NEW YORK—It’s Republican primary day in New Hampshire, and the nine registered voters of the tiny northern hamlet of Dixville Notch—who in their quadrennial tradition head to the polls just moments after midnight on election days so as to ensure the morning news shows have at least a few meaningless tea leaves to read off their teleprompters—have handed a resounding early victory to… President Obama! In what is widely regarded as a statistically precise sample of national voter sentiment, the President secured a resounding one-third of support in a crowded field, leap-frogging Republican rivals Mitt Romney and Jon Huntsman, both of whom who were tied for second with a mere 22% of the vote. Newt Gingrich and Ron Paul each secured a single vote apiece, while projections indicate that nobody will ever cast another vote for Rick Perry.
Elsewhere across the state, last-minute undecided voters are giving Newt Gingrich a second look after his flagging campaign received a big boost yesterday: the high-profile endorsement of renowned snowmobiler and former 1/2-term First Gentlemen of Alaska Todd Palin. This is the second big shot in the arm the Gingrich campaign has enjoyed in as many days, with the coveted Palin endorsement following closely on the heels of a $5 million cash infusion from union-basher, rather corrupt casino magnate and notorious dirtbag Sheldon Adelson. Gingrich has already pledged $3.5 million of that money on a South Carolina ad-buy targeting Mitt Romney’s predatory capitalism, a state where Romney has already flooded the cheap airwaves with $2+ million.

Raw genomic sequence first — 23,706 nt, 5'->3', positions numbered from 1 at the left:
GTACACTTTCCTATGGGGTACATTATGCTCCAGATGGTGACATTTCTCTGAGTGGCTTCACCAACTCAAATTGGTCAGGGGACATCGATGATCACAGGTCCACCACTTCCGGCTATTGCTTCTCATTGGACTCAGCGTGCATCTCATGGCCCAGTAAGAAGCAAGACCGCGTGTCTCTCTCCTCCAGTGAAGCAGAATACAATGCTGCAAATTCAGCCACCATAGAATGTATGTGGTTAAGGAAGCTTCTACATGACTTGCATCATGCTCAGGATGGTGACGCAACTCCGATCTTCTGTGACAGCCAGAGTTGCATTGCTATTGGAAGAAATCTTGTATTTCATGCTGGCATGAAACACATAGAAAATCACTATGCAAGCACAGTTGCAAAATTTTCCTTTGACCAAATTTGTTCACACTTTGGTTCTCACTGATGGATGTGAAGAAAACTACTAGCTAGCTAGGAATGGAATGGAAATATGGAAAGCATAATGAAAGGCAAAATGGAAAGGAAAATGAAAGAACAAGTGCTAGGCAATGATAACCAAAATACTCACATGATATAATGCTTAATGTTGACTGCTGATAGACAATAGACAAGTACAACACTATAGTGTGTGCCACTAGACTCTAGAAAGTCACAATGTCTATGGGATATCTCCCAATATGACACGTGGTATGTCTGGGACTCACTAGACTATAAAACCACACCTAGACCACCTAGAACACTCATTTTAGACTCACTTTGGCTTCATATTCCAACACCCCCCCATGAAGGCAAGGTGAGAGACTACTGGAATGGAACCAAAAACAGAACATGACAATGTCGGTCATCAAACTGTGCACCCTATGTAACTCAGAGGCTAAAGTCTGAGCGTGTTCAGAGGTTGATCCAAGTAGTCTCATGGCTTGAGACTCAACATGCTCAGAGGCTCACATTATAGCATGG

Gingrich has already produced what amounts to the Thin Red Line of campaign advertisements, a mammoth thirty-minute hit piece on Romney’s time at Bain Capital. The trailer is here—and, it’s kind of good? And if nothing else it’s certainly well-timed, seeing as there appears to be nothing that campaign watchers are more interested in talking about today than yesterday’s disastrous “I like firing people!” RomneyGaffe[TM]. The Romney camp was quick to qualify this remark as having been taken out of context, which: oh cry us a river. Because John Kerry voted for it before he voted against it, as James Fallows reminds us today.